ASEP is no longer an organization hoping to implement its theoretical foundation. It is now responsible to those individuals and institutions that have placed faith in its services.  ASEP is no longer just offering an exam, but now must monitor continuing education credits, future test sites, and train new test administrators.  In regards to accreditation, individuals must travel to evaluate programs and monitor if the recommended changes have been completed to maintain accredited status?  Many new tasks have and are soon to surface that will require a different type of commitment from the members of ASEP.

The Lost ASEP Document
I must admit, until recently I had never read the “Organizational Structure and Responsibilities” document, formally called the “Leadership Manual Responsibilities” on the ASEP homepage.  I was not aware that the organization had such a clear outline of the specific responsibilities of it leading members.  This is a truly significant document for the productive operation of ASEP.  It outlines the positions, boards, and committees as well as the responsibilities of each in the Society.  Until these past couple months, operating ASEP under the accordance of this document had not been possible.  With the establishment of the Board of Directors, I would argue times have changed and it is time to examine the document and take strong steps toward operating ASEP under its format. There are several steps that need to be taken in order for this to be accomplished. 

  • The first step is the recruitment of ASEP members into the various key positions that are not currently filled.  Individuals need to be brought forward to take the positions of Vice- President, Secretary, and Treasurer. These positions could be quickly filled by members of the Board of Directors, thus allowing several members of the board to have a greater sense of ownership and a more active role in the organization. This would also disperse some of the delegation requirements and “grunt” performed by the President and other key individuals.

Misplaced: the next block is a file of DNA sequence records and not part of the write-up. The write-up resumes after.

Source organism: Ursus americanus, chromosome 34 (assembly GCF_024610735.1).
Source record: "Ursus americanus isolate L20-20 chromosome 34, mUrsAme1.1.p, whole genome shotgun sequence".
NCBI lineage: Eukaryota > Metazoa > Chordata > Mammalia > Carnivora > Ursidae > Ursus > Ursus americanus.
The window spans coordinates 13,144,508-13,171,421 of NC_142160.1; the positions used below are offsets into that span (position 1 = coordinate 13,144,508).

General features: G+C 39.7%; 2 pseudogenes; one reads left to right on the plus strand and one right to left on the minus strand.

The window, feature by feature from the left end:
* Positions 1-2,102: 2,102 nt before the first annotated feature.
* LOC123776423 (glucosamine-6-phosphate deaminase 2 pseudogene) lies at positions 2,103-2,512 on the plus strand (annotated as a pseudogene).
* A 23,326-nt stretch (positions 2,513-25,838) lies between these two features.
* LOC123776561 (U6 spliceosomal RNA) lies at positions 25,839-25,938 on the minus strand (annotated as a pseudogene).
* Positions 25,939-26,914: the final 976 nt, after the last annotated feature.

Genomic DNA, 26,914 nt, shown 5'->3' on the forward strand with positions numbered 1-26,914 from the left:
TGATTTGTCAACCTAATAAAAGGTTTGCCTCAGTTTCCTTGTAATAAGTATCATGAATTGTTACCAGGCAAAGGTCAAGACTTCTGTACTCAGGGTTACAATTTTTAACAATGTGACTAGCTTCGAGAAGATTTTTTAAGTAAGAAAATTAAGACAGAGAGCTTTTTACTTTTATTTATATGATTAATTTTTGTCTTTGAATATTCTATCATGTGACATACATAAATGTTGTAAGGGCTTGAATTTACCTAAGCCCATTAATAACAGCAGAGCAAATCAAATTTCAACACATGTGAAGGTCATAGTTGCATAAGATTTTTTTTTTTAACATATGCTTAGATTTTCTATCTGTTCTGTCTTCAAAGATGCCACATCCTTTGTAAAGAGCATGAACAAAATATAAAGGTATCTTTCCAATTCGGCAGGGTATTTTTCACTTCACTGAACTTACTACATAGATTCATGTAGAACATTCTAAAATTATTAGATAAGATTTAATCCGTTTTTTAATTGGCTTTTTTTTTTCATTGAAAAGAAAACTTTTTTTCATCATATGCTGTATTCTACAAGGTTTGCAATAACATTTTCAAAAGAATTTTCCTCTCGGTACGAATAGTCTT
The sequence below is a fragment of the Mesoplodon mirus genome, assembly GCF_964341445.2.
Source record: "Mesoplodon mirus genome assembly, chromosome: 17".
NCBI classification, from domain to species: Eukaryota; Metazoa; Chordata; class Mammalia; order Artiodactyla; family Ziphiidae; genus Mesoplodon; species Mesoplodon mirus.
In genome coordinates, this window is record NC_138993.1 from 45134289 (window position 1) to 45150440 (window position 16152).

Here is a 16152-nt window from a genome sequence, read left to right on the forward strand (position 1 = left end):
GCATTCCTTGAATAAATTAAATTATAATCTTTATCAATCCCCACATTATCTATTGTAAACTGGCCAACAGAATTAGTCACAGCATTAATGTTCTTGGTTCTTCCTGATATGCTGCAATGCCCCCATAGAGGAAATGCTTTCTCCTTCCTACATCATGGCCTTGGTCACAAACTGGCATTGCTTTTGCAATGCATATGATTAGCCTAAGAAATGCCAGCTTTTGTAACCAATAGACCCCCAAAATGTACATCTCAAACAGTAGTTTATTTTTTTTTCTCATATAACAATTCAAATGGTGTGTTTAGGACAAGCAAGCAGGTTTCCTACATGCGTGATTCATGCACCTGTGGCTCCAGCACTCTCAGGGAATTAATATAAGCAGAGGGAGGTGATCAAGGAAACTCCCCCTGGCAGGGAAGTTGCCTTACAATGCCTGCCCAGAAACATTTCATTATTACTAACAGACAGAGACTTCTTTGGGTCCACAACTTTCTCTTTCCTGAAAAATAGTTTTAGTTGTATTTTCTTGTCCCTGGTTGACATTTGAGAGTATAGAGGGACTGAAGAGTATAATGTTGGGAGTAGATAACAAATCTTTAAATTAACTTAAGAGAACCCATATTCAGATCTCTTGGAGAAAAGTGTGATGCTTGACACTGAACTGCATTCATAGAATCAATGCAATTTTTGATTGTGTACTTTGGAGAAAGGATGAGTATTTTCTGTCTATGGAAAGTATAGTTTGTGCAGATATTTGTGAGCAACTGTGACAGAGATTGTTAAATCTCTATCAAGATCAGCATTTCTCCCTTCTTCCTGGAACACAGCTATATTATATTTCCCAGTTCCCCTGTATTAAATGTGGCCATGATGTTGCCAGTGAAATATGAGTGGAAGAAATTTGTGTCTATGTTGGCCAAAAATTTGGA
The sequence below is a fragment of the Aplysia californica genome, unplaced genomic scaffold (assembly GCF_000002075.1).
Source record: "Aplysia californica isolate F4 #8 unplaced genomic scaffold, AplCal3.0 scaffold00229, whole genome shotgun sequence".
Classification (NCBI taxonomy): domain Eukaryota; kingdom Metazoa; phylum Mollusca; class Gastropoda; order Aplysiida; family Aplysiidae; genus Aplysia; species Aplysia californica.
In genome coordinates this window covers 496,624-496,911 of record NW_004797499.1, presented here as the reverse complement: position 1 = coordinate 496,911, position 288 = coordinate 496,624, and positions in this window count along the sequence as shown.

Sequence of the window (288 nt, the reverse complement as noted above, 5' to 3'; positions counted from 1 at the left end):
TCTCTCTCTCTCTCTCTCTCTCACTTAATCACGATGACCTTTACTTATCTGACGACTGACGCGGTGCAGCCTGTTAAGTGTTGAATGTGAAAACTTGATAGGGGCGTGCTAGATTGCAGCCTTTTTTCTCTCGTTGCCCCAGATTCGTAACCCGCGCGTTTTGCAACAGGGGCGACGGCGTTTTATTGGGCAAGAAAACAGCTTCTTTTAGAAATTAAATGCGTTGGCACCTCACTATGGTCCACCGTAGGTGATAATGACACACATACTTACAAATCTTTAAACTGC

• The second step is that the current list of committees must be examined to see which are still needed for the function of ASEP and which may be dissolved or merged into other committees for more efficient use of ASEP members.  For example, the Certification committee should probably be deleted since a similar committee would be developed within the context of the Board of Certification, which should become an incorporated organization with its own bylaws and constitution.  The Board of Accreditation should also become an incorporated organization.  Both boards stand on their own merit with direct service to the national organization. Once the committees have been examined, specific chair positions and membership slots can be inspected to ensure that the correct people are in each position.  For example, the State organization and the University Chapter Committee could be merged with the Licensure committee and the University Chapter Committee aspect of the former could be made separate.  The new Licensure committee could then be comprised of the Presidents and active members of the ASEP affiliated state organizations along with other members of ASEP who desire to be included in the licensure cause.  This committee could serve as a network for all state organizations and work to recruit new state organizations.  The Student Chapter committee could then assists in allowing students the rare opportunity for leadership in a national organization. foster more action and advancement in this area.